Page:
Our Social Fabric – Weaving a Multi-Coloured Cloth

The Little India riot was a real jolt from my sleep last night.

It reminds me of a history tour I did in response to foreign friends asking why Singapore is so paranoid about unrests when such things happen so often around the world.

Here is an extract of the tour paper on the little-known episodes in Singapore from 1800s till our independence in 1965.

At a time when tigers and other wild animals roamed the interiors of this island, when Singapore served as a British trading post in 1819, her population was a few hundred people, mostly Malay natives living along the coast.

Within 50 years the population grew to over 80,000, the majority were Peranakan Chinese from Malacca and immigrants from southern China.

Besides the Chinese and Malay communities, there were Indians, Arabs, Jews, Japanese, Eurasians and Europeans – all living in an urban area of estimated two square kilometres around the Singapore River and the Telok Ayer bay area.

As the population grew rapidly, the Jackson Plan was drafted in 1823 to implement an organized approach to group the population according to their races, thus the building of a European town, a Chinatown, Kampong Glam and Chulia (Indian) Kampong.

Though the physical infrastructure was mapped out clearly, British rule in Singapore was laissez-faire and different ethnic groups were left to manage their own affairs. This was the root cause of much unrest in the densely populated economy driven colony at that time.

The earliest notable unrest occurred in 1846 between two powerful secret societies over the territorial claims of farming land involving around 9,000 members and resulted in countless casualties and deaths.

In 1854, a riot sparked by a dispute over the price of rice between Teochew and Hokkien rice traders claimed over 400 lives, innumerable injuries and some 300 houses destroyed.

The British Municipal Ordinance in 1888 to clear clutter in public spaces particularly along shop verandahs, and the forced removal of goods and personal items fuelled a wave of dissent and heated reactions from shop owners and street hawkers from Kampong Glam to Chinatown. Stirred further by secret societies, protests and rioting spread across the commercial belt and crippled the local economy for over a year.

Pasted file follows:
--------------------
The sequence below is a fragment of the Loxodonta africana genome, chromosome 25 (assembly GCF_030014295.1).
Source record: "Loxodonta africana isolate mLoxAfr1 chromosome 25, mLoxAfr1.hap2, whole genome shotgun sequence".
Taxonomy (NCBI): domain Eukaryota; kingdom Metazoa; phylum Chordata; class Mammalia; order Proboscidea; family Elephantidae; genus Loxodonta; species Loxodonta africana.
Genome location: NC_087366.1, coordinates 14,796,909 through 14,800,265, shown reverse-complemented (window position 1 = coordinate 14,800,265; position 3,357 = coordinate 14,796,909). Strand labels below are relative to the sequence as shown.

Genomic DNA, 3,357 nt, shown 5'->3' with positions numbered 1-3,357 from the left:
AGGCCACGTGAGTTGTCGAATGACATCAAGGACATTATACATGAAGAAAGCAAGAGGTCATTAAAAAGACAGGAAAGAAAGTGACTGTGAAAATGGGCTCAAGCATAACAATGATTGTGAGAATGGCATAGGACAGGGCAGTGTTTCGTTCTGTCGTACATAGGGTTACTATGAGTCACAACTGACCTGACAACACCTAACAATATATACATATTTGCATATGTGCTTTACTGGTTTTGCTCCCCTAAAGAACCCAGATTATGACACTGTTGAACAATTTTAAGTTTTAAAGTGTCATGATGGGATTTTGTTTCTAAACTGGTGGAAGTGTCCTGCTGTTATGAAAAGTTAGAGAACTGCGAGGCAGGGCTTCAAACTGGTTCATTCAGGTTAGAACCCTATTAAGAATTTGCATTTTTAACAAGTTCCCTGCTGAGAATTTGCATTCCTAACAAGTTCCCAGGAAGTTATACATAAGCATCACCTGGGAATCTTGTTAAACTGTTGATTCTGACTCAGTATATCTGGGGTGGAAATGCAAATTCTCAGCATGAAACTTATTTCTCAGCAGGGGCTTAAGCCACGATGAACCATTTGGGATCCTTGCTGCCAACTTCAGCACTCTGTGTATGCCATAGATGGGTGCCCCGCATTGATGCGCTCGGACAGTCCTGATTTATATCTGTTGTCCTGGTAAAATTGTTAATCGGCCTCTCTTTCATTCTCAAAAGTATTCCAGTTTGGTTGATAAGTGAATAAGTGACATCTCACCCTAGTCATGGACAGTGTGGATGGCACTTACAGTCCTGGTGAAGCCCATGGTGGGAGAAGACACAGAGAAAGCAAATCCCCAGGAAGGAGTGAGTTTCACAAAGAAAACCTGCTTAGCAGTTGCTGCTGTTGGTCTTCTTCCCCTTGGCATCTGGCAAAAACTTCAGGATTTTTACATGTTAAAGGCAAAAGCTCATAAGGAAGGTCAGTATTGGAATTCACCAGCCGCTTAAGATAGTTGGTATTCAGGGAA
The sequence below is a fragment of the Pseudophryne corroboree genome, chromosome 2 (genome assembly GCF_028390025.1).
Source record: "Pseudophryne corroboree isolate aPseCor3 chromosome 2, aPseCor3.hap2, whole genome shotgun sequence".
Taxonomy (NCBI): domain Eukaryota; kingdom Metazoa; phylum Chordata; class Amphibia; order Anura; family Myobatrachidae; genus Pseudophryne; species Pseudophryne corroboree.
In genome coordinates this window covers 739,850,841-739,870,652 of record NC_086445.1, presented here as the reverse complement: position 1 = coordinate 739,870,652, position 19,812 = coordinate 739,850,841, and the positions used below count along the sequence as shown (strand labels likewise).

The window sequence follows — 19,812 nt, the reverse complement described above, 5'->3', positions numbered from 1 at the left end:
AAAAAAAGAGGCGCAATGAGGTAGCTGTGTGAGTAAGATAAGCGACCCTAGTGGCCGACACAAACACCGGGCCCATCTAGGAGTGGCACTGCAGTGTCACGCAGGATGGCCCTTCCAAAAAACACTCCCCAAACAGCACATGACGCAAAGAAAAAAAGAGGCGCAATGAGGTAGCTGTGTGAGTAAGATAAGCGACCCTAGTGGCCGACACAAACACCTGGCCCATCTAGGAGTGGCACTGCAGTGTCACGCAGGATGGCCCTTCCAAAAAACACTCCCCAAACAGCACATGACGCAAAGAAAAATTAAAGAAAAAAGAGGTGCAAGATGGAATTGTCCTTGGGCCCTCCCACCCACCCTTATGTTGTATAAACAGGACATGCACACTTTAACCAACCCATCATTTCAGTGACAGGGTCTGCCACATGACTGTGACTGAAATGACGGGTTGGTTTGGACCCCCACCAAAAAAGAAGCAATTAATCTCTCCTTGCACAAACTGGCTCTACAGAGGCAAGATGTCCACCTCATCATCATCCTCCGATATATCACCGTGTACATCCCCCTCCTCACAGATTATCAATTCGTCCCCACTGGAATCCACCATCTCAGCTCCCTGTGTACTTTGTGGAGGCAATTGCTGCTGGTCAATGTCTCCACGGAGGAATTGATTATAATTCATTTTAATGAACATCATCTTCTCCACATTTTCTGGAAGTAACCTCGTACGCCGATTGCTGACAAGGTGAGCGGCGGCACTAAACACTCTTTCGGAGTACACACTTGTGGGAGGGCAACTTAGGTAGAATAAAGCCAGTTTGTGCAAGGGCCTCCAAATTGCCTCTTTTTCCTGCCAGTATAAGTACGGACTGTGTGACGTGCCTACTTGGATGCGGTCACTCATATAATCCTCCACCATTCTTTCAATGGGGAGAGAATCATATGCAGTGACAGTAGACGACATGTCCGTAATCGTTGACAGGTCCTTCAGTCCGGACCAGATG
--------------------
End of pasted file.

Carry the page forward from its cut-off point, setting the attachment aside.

In 1915 Indian sepoys based in Singapore went on a shooting rampage as a result of misinformation about their war assignment. This lasted for ten days and claimed almost 200 lives. Many foreigners, especially Europeans fled the island out of fear for being targeted by the armed militants.

At the Sun Yat-sen’s second death anniversary in 1927, a riot broke out at the memorial service following an emotional multi-dialect procession. A trolley bus was hijacked and driven to the Kreta Ayer Police Station where a violent confrontation ensued with the police firing shots at the rioters. The aftermath was a boycott of the British-owned Singapore Traction Company (STC) resulting in empty trolley buses for several months.

A month after the Japanese Occupation ended in 1945, about 7,000 port workers protested against the British against insufficient wages and working conditions. Four months later, over 170,000 members of the General Labour Union protested against the arrest of one of the leaders suspected of being a communist. Unrests continued in the following years with 1947 alone reporting over 300 strikes paralysing regular trade and businesses island-wide.

The 1950 Maria Hertogh legal custody battle between the Dutch girl’s biological parents and her adopted mother caused an angry mob outside the courthouse and an outbreak of riots and violence that lasted for a couple of weeks.

In 1954 over 1,000 students gathered at Government House (now Istana) to petition against the National Service Ordinance by the British government. The peaceful gathering turned violent when police were called in to dispel the crowd, resulting in street clashes with the police and the student arrests.

1955 tops the year of unrest with 300 worker strikes and student protests reported, the most notable being the Hock Lee Bus Riot.

On 21 July 1964 a peaceful procession to celebrate Prophet Mohammed’s birthday turned into a racial riot that lasted for weeks and caused undue mistrust between the Malays and the Chinese communities.

The day of the last riot in 1964, July, 21st is now observed as Racial Harmony Day to remind everyone living in Singapore of the delicate nature of our multi-racial, multi-cultural and multi-religious society.

Thoughts about last night’s riot …

Racial Harmony should not just be a day in a year when we are mindful of our unique colourful society. Every day, every minute, everywhere we go, we are with people from all walks of life, from different ethnic groups with different beliefs and values, and we have grown up to respect this great diversity of cultures and customs.

It has become second nature for Singapore-born citizens. We feel safe mingling, working, trading, playing with people from different races. In fact, I can’t even think of a time when there was any unpleasant racial exchange.

New immigrants welcomed to our shores need time to assimilate into our society and truly understand the culture of our people.

Buildings are easy to erect but a peaceful society takes years to develop. And while planners and policy makers work on increasing the population, I hope that the intricate social fabric of our republic remains a primary consideration in building a harmonious world-class state for all.


Social Fabric


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